Dr Petra Tjitske Kalshoven - Research
I am especially interested in the social and cognitive dynamics of knowledge production, and how these are mediated by, on the one hand, practical skills involving manipulation of things, and, on the other, rhetoric and other forms of 'play'. My doctoral research concerned the social and performative dynamics of a contemporary amateur practice called 'Indianism', which involves crafting replicas of clothing and artefacts as well as re-enactment of slices of Native American eighteenth- and nineteenth-century life by Europeans dressed in home-made Plains or Woodland Indian outfits. Drawing on fieldwork among Indianist groups in Germany, France, the Netherlands, Belgium, and the Czech Republic (2003 - 2004), I argued that Indianist mimesis may be understood as a heuristic process in which Indianists employ imagination, creativity, and skill to reach out to an elusive past. In Aberdeen, I elaborated on my Ph.D. research by investigating how replicas used in historical re-enactment, as artefacts situated between 'real things' and forgeries, can become powerful tools in creating social landscapes that are both virtual and real, but always imagined. This ties into a more general interest in the relations between humans, their things, and the landscapes they engage with, and in practices of art, imitation, and display, in particular miniatures and dioramas as special forms of representation.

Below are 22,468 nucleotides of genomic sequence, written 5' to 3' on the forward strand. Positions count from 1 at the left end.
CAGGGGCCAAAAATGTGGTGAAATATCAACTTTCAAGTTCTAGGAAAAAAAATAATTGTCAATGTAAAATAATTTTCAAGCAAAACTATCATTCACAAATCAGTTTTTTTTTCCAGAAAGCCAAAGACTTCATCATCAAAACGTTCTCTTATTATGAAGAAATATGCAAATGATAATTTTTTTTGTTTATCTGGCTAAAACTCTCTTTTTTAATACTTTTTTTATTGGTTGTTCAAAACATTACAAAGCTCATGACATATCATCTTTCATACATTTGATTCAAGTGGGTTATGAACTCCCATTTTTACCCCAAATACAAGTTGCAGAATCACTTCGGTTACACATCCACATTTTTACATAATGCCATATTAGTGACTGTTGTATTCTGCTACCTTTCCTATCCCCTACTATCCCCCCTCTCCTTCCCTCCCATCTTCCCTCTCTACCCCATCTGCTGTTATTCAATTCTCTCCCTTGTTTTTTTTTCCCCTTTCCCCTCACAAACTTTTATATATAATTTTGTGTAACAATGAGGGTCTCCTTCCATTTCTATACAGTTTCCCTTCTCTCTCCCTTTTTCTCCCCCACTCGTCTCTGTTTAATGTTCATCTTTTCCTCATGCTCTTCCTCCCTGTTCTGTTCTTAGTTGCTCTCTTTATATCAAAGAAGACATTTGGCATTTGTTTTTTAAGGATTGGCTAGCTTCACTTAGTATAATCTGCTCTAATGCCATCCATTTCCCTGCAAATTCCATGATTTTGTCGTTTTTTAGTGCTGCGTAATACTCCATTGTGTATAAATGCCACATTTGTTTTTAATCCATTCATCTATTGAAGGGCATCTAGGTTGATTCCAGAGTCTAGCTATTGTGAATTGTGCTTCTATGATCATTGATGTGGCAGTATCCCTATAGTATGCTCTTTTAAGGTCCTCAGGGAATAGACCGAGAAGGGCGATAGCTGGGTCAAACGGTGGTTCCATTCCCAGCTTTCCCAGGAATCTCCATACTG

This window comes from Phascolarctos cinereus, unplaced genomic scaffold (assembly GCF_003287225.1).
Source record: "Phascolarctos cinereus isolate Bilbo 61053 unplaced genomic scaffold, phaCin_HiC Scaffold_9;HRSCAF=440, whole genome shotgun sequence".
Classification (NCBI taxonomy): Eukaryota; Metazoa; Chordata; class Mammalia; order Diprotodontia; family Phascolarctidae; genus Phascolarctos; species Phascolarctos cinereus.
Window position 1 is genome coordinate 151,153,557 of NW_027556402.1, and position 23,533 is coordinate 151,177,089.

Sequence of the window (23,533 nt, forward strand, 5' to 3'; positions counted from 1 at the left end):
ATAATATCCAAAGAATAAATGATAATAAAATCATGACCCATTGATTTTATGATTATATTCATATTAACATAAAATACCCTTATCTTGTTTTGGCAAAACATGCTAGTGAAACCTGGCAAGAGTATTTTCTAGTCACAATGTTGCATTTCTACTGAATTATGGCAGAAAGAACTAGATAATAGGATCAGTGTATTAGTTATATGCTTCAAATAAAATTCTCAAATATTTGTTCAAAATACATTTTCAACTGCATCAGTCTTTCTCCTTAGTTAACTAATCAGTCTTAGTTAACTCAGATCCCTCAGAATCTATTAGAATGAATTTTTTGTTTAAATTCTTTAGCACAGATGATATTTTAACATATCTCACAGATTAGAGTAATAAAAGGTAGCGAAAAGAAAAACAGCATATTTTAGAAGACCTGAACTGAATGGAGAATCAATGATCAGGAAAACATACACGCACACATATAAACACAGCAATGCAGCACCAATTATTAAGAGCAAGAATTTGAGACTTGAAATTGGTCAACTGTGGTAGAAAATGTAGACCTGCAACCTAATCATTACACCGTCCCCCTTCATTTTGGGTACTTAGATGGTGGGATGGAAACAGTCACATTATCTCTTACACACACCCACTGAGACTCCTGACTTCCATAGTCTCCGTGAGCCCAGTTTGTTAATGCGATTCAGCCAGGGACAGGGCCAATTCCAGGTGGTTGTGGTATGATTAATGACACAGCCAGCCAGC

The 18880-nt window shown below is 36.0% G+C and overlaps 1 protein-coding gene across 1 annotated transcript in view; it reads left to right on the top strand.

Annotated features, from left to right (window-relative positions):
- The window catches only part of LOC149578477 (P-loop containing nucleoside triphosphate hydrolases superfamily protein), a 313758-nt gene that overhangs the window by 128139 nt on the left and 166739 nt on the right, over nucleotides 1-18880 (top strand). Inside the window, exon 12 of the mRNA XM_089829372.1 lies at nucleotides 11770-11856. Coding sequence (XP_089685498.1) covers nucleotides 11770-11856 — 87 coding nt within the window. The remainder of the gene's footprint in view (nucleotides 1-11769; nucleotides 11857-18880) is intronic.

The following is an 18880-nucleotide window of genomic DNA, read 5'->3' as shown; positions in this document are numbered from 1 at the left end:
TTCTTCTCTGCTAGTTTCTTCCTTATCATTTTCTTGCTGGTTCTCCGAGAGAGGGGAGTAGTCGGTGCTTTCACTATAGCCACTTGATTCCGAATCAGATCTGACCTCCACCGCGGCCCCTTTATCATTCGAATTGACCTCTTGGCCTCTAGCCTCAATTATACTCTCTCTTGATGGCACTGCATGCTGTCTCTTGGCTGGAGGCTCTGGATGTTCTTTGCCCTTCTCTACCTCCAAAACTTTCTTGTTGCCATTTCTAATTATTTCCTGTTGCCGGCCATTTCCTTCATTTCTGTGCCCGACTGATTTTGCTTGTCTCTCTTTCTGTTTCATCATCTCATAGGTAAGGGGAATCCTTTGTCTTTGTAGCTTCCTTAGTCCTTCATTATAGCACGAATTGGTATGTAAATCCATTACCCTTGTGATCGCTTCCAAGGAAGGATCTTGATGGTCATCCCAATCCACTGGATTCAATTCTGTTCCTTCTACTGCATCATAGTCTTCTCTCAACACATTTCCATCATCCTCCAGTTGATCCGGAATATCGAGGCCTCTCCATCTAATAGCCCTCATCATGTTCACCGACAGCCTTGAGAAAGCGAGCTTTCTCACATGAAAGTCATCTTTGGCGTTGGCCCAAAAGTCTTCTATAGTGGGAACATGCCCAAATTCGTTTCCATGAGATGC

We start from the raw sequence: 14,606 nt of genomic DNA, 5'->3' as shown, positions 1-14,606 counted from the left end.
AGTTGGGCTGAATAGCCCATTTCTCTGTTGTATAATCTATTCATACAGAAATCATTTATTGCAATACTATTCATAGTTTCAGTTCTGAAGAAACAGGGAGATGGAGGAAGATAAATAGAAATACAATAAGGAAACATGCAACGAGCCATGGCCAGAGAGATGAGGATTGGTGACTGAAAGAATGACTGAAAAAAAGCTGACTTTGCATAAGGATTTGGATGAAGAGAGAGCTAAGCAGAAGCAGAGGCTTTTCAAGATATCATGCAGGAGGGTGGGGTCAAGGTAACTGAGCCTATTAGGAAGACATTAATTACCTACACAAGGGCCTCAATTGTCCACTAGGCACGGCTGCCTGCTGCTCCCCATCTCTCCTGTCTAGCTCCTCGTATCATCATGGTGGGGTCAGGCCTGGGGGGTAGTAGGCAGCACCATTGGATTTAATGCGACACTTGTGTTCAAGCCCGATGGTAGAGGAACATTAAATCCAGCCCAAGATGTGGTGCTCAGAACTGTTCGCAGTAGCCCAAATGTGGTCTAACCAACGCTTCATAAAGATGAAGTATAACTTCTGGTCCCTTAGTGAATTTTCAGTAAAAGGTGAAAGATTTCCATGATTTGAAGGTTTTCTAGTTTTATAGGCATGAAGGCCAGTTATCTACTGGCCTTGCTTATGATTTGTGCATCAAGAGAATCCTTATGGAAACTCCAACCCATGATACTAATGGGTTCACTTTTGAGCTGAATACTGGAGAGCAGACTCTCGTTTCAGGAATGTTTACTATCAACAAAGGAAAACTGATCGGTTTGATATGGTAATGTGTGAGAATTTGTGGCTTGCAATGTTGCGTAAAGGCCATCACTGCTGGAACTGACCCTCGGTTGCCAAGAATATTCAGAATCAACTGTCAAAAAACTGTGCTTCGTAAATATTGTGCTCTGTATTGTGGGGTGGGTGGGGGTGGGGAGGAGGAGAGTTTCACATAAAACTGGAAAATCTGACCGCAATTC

My interest in imitative skill now drives a new project that focuses on taxidermised animals as controversial, but increasingly fashionable, presences in contemporary European private and public contexts in a bid to shed new light on shifting human-animal relations and conceptions of nature versus culture. Drawing on material culture studies and new ethnographic approaches to ‘things’, I will explore how mounted skins (both as material and as symbolic artefacts) enable hunters, taxidermists, and artists to represent and re-experience hunting lore, rituals, and skills, and serve to express landscape aesthetics and environmental concerns.